Cary, NC – Leaders in Cary’s government have talked about being a Smart City in the past. A new initiative Cary is joining will follow those principles as Cary aims to better use its data to accomplish tasks and address concerns.
Networking with Other Towns
Cary officially joined the What Works Cities Initiative late last month, together with more than 90 other municipalities nationwide including many in North Carolina such as Raleigh, Durham, Charlotte, Winston-Salem and Greensboro.
The Initiative, which is part of Bloomberg Philanthropies, reached out to Cary to join this program after our current Chief Information Officer (CIO) Nicole Raimundo helped Raleigh with their application back when she worked for the capital city.
“Even beyond North Carolina, one of the fantastic things about the initiative is it creates a network so we can share learning and best practices with other towns and cities,” Raimundo said.
Raimundo and Cary Councilmember At-Large Lori Bush both went to a workshop in New York City to learn about the initiative before Cary officially joined on. There, both Bush and Raimundo, who was also named 2016’s CIO of the Year, learned about some of the benefits they see in the program. One of those is an open data policy.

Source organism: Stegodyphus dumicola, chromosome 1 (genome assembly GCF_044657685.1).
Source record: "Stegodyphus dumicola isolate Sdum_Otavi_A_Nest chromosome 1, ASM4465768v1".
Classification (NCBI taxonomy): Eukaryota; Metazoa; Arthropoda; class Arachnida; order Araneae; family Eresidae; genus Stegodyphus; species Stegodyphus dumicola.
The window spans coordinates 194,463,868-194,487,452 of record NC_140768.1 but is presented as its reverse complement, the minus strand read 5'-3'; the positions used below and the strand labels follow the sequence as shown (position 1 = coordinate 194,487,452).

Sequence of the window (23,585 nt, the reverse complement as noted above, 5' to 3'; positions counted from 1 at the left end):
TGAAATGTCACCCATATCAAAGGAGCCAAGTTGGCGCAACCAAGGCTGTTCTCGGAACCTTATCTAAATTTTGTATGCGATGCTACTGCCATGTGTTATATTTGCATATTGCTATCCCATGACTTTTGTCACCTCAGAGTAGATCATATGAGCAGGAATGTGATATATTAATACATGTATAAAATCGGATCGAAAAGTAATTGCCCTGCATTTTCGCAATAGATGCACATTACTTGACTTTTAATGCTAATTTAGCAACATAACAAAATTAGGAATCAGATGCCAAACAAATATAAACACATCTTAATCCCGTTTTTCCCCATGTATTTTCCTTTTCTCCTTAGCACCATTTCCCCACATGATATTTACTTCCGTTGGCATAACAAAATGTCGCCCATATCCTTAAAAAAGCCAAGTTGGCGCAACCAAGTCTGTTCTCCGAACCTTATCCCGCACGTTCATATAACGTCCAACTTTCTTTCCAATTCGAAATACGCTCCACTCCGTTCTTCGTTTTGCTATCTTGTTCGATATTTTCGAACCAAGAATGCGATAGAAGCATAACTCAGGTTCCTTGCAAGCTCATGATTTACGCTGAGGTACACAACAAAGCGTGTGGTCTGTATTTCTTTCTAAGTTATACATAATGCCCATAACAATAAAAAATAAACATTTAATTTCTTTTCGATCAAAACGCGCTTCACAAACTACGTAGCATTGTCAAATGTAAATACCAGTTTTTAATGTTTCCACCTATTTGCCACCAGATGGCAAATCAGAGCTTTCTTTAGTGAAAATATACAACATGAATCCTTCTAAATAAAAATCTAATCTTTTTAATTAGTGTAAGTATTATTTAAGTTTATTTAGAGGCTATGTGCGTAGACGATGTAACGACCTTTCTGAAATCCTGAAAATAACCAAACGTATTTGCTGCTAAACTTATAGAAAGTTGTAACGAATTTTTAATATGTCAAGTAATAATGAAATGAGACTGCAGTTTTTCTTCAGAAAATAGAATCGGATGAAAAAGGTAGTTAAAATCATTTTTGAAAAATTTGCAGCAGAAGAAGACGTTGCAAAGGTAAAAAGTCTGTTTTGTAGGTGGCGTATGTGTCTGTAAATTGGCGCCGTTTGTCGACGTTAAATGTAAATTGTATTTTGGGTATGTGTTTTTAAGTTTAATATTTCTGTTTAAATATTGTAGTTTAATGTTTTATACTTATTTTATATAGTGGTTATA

“We already have an open data portal in Cary and that’s been a boon to the community. This would give that more structure,” Bush said. “Most of the cities and towns we met did it the other way: getting the policy and then creating their own portal. We did it as we were running.”
With more open data, Bush also said the town can learn more about behavioral insights, which she described as ways to better engage residents in particular activities or actions.
“For instance, if you just tell people how their water or energy use relates to those around them, they feel the need to match their energy consumption to other residents and that cuts down on waste,” Bush said.
Better Leveraging Data
In addition to the ability to network and share data with other towns and cities, Raimundo said one of Cary’s goals through the What Works Cities Initiative is getting assistance in improving call center data.
“We’re looking into creating a centralized call center that will help streamline calls for information and services,” Raimundo said.
Bush compared this eventual system to all phone owners knowing to call 611 for service or for some cities offering a 311 line. Also, by putting all calls through one center, Raimundo said it will let Cary track that information better.
“Now when four or five calls come in about water services, we will have that on record,” Raimundo said.
With this initiative, Bush and Raimundo both said it will allow Cary to better analyze their data to improve services and will help Cary learn from other municipalities.
“If Bloomberg Philanthropies didn’t exist, we would still get to this place,” Bush said. “We’re just going to get their faster and more efficiently now.”
Cary is also currently submitting a proposal for a grant through the Bloomberg Philanthropies Mayors Challenge.
Story by Michael Papich. Photos by Sean Ellis and Jessica Patrick.